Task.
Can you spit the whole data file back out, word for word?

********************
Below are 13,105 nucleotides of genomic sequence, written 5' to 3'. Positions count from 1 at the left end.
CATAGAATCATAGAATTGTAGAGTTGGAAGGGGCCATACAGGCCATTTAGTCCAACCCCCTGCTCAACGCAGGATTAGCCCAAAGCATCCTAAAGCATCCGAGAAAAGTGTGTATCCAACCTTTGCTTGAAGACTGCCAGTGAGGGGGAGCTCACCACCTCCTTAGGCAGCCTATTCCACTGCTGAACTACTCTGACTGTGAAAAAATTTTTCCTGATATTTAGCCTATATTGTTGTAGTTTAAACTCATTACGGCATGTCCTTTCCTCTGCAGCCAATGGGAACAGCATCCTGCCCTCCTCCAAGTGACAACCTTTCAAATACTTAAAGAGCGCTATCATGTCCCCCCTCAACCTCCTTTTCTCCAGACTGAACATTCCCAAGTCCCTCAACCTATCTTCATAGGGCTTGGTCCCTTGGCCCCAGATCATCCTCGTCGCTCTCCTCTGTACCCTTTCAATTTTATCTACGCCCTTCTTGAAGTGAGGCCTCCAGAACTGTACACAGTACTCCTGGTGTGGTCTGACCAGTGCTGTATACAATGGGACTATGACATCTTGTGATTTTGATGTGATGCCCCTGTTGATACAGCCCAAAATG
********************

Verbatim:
Below are 13,105 nucleotides of genomic sequence, written 5' to 3'. Positions count from 1 at the left end.
CATAGAATCATAGAATTGTAGAGTTGGAAGGGGCCATACAGGCCATTTAGTCCAACCCCCTGCTCAACGCAGGATTAGCCCAAAGCATCCTAAAGCATCCGAGAAAAGTGTGTATCCAACCTTTGCTTGAAGACTGCCAGTGAGGGGGAGCTCACCACCTCCTTAGGCAGCCTATTCCACTGCTGAACTACTCTGACTGTGAAAAAATTTTTCCTGATATTTAGCCTATATTGTTGTAGTTTAAACTCATTACGGCATGTCCTTTCCTCTGCAGCCAATGGGAACAGCATCCTGCCCTCCTCCAAGTGACAACCTTTCAAATACTTAAAGAGCGCTATCATGTCCCCCCTCAACCTCCTTTTCTCCAGACTGAACATTCCCAAGTCCCTCAACCTATCTTCATAGGGCTTGGTCCCTTGGCCCCAGATCATCCTCGTCGCTCTCCTCTGTACCCTTTCAATTTTATCTACGCCCTTCTTGAAGTGAGGCCTCCAGAACTGTACACAGTACTCCTGGTGTGGTCTGACCAGTGCTGTATACAATGGGACTATGACATCTTGTGATTTTGATGTGATGCCCCTGTTGATACAGCCCAAAATG